What Can I Get For the Money?

Despite what your tongue, nose and eyes tell you, your wallet still speaks the loudest. If you need a lot of glasses, don’t have much money to spend or are accident-prone, head to a restaurant supply outlet. At Pitman Restaurant Supply in inner Southeast, Rose’s Equipment & Supply around the corner or Boxer Northwest in Old Town, cases of inexpensive stemware are stacked among Fryolators and refrigerators. Most of these glasses are made by Libbey, the first company to produce machine-made stemware and feature a rolled rim rather than the thin, cut rim that Martin and other wine connoisseurs favor. Still, at just a few dollars each—and with discounts for multiple-case purchases—this could be the way to go for your extended family reunion or block party. Periodically, you can also find deals online and get higher-end glasses for next to nothing. Groh found the Spiegelau glasses he uses at home for $3 each, on sale at Amazon.com.

For something a little more elegant, head to Liner & Elsen in Northwest Portland, which stocks Riedel’s dizzying array of glasses. The Vinum series is a good midrange line and goes for about $15 to $20 per stem. If, on the other hand, you want glasses that pair well with your European Masters collection, drop your pocket change on the fine crystal at Zell Brothers Jewelers downtown. Products from European crystal makers like Saint Louis (who King Louis XV honored with the title “Royal Glassworks” in 1767) stand alongside other glasses from modern designers like Vera Wang. While some go for as little as $150 a stem, the top end ($1,140 each for some of the Saint Louis) is high enough that you’ll have to satisfy your own curiosity about how wine tastes in them.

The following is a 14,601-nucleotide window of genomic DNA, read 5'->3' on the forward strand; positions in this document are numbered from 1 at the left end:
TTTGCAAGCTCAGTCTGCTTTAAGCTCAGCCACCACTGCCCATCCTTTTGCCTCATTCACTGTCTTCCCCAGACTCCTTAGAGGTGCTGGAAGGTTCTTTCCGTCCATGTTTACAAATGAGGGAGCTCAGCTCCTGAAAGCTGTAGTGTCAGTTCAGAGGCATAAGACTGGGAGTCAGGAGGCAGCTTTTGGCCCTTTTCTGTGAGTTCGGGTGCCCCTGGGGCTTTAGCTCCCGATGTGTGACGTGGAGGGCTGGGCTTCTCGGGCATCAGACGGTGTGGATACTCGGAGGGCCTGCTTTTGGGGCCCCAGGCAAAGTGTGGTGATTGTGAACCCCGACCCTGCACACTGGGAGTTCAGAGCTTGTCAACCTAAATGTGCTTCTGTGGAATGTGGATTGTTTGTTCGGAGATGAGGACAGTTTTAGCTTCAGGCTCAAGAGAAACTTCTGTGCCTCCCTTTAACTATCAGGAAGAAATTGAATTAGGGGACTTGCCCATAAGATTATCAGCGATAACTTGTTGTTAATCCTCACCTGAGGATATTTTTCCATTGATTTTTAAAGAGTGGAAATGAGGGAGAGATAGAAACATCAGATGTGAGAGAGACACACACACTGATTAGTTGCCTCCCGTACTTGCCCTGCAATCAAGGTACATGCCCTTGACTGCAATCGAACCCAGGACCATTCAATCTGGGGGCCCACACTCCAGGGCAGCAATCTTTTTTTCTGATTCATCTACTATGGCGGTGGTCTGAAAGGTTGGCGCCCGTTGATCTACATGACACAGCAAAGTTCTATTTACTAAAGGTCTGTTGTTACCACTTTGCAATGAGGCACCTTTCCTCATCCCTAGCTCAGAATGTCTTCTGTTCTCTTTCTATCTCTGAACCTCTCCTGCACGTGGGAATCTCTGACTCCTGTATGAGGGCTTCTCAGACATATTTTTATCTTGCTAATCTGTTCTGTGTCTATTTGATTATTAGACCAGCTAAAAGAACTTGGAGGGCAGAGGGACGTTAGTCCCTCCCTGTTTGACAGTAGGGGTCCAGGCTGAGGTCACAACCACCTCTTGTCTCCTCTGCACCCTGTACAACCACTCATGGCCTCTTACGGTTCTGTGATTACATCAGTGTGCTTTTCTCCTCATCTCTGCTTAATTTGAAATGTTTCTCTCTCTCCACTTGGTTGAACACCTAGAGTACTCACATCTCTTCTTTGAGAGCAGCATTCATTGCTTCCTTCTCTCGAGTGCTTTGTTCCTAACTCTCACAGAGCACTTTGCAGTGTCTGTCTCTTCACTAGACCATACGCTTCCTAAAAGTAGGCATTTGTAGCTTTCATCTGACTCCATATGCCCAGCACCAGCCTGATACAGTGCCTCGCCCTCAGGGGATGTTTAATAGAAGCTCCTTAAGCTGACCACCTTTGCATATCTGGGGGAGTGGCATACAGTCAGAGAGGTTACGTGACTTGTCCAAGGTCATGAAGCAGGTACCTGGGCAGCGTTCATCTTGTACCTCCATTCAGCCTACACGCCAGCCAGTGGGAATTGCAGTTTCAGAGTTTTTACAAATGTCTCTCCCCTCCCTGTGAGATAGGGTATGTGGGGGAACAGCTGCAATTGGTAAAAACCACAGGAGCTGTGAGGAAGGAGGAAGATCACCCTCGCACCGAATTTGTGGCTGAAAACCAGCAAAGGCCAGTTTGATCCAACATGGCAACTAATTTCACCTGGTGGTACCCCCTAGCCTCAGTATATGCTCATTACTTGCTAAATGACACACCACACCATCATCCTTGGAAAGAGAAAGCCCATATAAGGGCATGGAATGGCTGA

If off-the-shelf just won’t do, or you want a unique gift, two Portland artisan companies, Elements Glass and Vitreluxe, create custom, hand-blown stemware. Lynn Read of Vitreluxe uses remelted post-manufacturing colored glass, so you can go green even before recycling the wine bottle. Prices start at $180 per glass.